The Corsair K70 RGB TKL and the Corsair K70 RGB PRO are both wired, mechanical gaming keyboards that perform very similarly with some slight differences. The RGB TKL is a smaller form factor, so it doesn't have a Numpad. Also, its latency is somewhat lower than the RGB PRO. On the other hand, the RGB PRO allows you to program macros directly onboard without using the software, and it includes a wrist rest. Both keyboards have a Tournament Switch to create a distraction-free gaming experience, and they also have an 8000Hz maximum polling rate.
The Corsair K70 RGB MK.2 and the Corsair K70 RGB PRO are wired-only, full-size mechanical keyboards designed for gaming use, but the RGB PRO performs better overall. The RGB PRO has PBT keycaps rather than ABS, and its latency is better. Notably, you can set a polling rate of 8000Hz. On the other hand, the RGB MK.2 has a USB passthrough feature, which the RGB PRO lacks.
The SteelSeries Apex Pro and the Corsair K70 RGB PRO are both wired, mechanical gaming keyboards, but the SteelSeries performs slightly better for this use. The SteelSeries uses proprietary OmniPoint switches, which allow you to adjust the pre-travel distance on a per-key basis. Also, it has USB-passthrough, and its latency is marginally better. On the other hand, the Corsair has PBT keycaps, which are less prone to developing oil shine over time, and it has an 8000Hz maximum polling rate.
The Razer Huntsman V2 and the Corsair K70 RGB PRO are both wired-only mechanical gaming keyboards with very similar features, including a programmable volume control knob at the top and dedicated media keys. However, the Razer has better latency. On the other hand, the Corsair keyboard has a Tournament Mode to reduce distractions while gaming and its companion software is available on macOS.
The Corsair K95 PLATINUM and the Corsair K70 RGB PRO are both wired, mechanical gaming keyboards that perform similarly but have some slight differences. The K95 has a USB-passthrough feature and slightly better latency. On the other hand, the K70 has a higher maximum polling rate of 8000Hz, and it has PBT keycaps instead of ABS.
The Corsair K95 RGB PLATINUM XT and the Corsair K70 RGB PRO are both wired, mechanical gaming keyboards, but the K70 performs slightly better overall. It has lower latency and a higher maximum polling rate, and you can program macros directly on the board without using the software. On the other hand, the K95 has a column of dedicated macro keys on the left side, and it has a USB-passthrough feature.
The Ducky One 3 and the Corsair K70 RGB PRO are both wired-only mechanical keyboards designed for gaming use, but the Corsair performs better overall. It has lower latency and a higher maximum polling rate and has an included wrist rest for better comfort while gaming. On the other hand, the Ducky lacks companion software, meaning you can do all of its programming on the board itself. Also, the Ducky is hot-swappable, so you can change out the stock switches for any you prefer, and the keyboard is available in a wider range of sizes and colors.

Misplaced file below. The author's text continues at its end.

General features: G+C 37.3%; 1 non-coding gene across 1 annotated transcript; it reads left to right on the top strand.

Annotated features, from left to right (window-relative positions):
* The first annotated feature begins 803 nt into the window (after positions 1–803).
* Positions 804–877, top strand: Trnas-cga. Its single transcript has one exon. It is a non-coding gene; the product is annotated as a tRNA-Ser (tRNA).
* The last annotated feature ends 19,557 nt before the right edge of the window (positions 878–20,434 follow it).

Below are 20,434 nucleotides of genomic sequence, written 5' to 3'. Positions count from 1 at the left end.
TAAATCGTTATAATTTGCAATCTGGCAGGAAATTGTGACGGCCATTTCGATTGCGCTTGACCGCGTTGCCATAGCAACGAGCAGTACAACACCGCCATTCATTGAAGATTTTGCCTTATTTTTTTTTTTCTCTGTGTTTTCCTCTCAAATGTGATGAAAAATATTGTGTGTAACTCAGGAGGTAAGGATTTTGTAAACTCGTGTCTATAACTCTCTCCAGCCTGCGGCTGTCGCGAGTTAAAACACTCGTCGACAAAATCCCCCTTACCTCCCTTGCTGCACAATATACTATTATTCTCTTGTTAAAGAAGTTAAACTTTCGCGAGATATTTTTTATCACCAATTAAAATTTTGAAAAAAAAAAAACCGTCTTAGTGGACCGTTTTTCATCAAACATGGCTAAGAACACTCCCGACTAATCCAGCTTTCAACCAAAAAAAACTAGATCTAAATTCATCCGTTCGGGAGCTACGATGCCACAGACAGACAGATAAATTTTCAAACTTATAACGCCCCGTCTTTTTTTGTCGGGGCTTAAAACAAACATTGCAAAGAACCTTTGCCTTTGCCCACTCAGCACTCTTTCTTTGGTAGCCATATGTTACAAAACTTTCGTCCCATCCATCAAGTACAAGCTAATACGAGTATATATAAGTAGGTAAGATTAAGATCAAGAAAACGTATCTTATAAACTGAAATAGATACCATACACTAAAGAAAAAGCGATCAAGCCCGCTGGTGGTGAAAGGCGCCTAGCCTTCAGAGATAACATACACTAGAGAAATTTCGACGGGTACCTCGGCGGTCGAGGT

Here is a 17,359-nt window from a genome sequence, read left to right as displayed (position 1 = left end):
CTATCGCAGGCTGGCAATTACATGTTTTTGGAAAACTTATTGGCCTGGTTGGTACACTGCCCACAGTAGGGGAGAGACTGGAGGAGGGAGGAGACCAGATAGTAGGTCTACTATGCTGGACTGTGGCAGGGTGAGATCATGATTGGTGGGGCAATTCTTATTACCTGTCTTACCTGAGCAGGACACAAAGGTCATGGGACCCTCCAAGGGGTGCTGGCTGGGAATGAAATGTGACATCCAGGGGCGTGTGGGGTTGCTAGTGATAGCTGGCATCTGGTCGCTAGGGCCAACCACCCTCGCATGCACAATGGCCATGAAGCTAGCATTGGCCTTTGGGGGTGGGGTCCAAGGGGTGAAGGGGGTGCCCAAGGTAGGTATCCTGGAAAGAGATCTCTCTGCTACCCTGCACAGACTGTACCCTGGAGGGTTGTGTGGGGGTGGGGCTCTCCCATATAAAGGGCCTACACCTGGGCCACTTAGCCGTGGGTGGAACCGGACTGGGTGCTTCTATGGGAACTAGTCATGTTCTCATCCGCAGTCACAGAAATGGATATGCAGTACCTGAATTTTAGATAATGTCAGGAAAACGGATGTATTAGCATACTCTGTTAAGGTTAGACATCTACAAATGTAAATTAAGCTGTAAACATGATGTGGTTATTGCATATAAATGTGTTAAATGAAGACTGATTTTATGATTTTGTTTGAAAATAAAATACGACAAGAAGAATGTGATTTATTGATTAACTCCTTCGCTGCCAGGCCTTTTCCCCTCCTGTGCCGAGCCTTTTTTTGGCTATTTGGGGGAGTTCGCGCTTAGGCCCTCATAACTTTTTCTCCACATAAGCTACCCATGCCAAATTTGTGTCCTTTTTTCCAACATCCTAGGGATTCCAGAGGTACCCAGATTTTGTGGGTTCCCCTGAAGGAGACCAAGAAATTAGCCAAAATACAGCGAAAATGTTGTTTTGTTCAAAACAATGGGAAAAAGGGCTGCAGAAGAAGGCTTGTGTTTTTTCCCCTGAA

The Razer Huntsman Tournament Edition and the Corsair K70 RGB PRO are both wired, mechanical gaming keyboards, but the Razer performs slightly better since its latency is lower. Also, it has a TKL form factor, which frees up more space on your desk. Alternatively, the Corsair comes with an included wrist rest, has a maximum polling rate of 8000Hz, and it's full-size.
The Corsair K70 PRO MINI WIRELESS is the compact (60%) wireless version of the Corsair K70 RGB PRO. The original K70 RGB PRO is a full-size, wired-only unit with an included wrist rest and extra features such as dedicated media keys and a volume control wheel. On the other hand, the K70 PRO MINI WIRELESS has a hot-swappable circuit board, meaning you can replace your stock switches with most 3-pin switches of your choosing.
The Corsair K70 RGB PRO has an excellent build quality. The chassis is hard plastic, while the top plate is brushed aluminum, so the board exhibits no flex and feels very solid. The doubleshot PBT keycaps have a slight texture that feels nice to the touch, and they're a great upgrade from previous versions of this keyboard that used ABS keycaps. There are four large rubber feet under the board that do a good job of keeping it in place. Also, the incline feet open sideways, so you won't accidentally push them in if you move the board. It also includes a soft-touch wrist rest that attaches magnetically for better support. Unfortunately, the keys have a bit of wobble to them, but it isn't too noticeable or distracting during use.